they reach young adulthood. In 1990, 12 percent of all 16 to 24 year olds had dropped out of school prior to attaining a high school degree, down from 15 percent in 1970. Moreover, the large disparity in school dropout rates between white and black youths was reduced by 73 percent over this period. The proportion of black youth who failed to complete high school fell by over 50 percent—from 28 to 13 percent—while the proportion of white youth ages 16 to 24 who neither were attending nor had completed school declined from 13 to 9 percent. In part, this trend toward higher high school completion rates reflects the institution of alternative educational opportunities within the regular secondary education system and through alternative credentialing options, principally the General Educational Development (GED) certificate. 2

Despite mounting evidence that many of today's youth are not well prepared for the demands of our changing economy, the educational achievement of young people has been fairly steady over the past 20 years. Performance on the National Assessment of Educational Progress, for example, has been fairly stable among all age groups. Moreover, there has been some improvement in math and science performance by children from lower socioeconomic groups relative to other students (NCES, 1994, Tables 12–18).3 Although there has been considerable concern about declining average scores on the SAT (Haveman and Wolfe, 1994), the average performance remained stable or increased slightly among all racial/ethnic groups, except whites (Table 8.1). What has driven the trends in averages is primarily a shift in the composition of the population taking the SAT. Over the past 20 years, increasing proportions of youth from minority racial/ethnic groups, who have substantially lower average scores than white youth, have entered the pool of test-takers.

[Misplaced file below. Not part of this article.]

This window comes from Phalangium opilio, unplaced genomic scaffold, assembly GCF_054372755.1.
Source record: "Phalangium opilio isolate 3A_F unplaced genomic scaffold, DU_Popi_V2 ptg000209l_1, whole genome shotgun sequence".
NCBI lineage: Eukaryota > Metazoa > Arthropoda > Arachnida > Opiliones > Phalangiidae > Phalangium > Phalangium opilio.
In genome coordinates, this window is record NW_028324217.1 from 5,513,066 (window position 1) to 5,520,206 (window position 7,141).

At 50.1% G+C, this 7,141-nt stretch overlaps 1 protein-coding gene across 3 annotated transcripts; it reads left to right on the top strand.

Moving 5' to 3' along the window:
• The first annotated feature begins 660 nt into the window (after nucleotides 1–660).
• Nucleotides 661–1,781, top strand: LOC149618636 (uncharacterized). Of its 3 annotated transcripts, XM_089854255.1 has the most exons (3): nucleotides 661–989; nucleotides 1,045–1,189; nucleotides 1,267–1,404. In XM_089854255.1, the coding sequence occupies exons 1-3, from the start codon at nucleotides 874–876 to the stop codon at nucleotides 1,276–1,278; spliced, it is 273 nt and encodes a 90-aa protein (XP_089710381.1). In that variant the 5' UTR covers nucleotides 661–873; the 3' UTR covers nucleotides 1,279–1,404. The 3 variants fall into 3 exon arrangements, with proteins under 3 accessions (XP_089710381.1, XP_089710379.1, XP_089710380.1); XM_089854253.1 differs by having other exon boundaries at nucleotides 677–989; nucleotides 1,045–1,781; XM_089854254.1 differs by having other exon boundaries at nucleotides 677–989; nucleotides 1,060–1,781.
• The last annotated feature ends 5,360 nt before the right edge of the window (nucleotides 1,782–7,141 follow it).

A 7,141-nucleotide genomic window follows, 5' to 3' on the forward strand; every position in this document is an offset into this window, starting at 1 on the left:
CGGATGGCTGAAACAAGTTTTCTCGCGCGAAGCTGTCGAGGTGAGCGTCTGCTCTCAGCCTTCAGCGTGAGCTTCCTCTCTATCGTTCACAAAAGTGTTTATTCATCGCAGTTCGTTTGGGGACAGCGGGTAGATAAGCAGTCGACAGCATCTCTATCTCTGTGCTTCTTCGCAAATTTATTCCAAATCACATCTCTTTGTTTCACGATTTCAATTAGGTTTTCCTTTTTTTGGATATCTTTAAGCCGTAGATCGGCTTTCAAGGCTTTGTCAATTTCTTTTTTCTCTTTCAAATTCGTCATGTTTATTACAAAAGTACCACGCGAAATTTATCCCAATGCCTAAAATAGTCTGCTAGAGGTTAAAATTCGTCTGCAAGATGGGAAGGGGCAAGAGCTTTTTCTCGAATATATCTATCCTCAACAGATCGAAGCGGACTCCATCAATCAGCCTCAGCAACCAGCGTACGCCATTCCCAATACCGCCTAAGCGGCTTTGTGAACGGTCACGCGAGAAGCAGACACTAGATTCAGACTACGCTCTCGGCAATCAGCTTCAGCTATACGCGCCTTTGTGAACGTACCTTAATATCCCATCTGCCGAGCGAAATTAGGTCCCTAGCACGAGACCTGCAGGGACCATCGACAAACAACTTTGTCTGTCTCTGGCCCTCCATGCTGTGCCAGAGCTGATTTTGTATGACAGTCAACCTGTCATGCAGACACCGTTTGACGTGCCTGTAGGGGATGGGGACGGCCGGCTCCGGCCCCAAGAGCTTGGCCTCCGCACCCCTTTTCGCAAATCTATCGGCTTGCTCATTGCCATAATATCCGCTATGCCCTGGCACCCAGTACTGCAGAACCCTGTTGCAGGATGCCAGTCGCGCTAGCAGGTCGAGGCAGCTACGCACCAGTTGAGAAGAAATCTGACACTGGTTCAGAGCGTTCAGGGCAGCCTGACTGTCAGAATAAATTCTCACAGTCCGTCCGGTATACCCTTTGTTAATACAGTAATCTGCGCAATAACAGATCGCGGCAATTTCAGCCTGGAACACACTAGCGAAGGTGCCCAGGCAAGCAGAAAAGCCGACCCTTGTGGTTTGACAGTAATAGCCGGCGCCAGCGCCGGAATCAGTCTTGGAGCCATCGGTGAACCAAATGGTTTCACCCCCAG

Perhaps the most encouraging trend has been the increasing rates of participation in postsecondary education, especially in the past 10 years. Between 1980 and 1990, the percentage of high school graduates enrolling in college, including two-year community colleges and vocational schools, increased 22 percent from 49 to 60 percent (Table 8.1). This increase is especially noteworthy given the strong association between postsecondary education and improved economic opportunities and the ability to better handle adverse social outcomes (Haveman and Wolfe, 1994; McLanahan and Sandefur, 1994).

Increased Educational Investments and Attention to School Improvement

Over this same period, the proportion of the gross domestic product (GDP) devoted to education has fluctuated between 6.5 percent and 7.8 percent, with the low point being in the mid-1980s (NCES, 1993a, Table 33). The share of the


In 1990, 287,000 youths under the age of 24 earned a GED, compared with only 182,000 in 1970 (NCES, 1993a, Table 100).


Average proficiency scores of children whose parents did not complete high school lag 10 to 15 percent below those of children whose parents completed more than high school (NCES, 1994).

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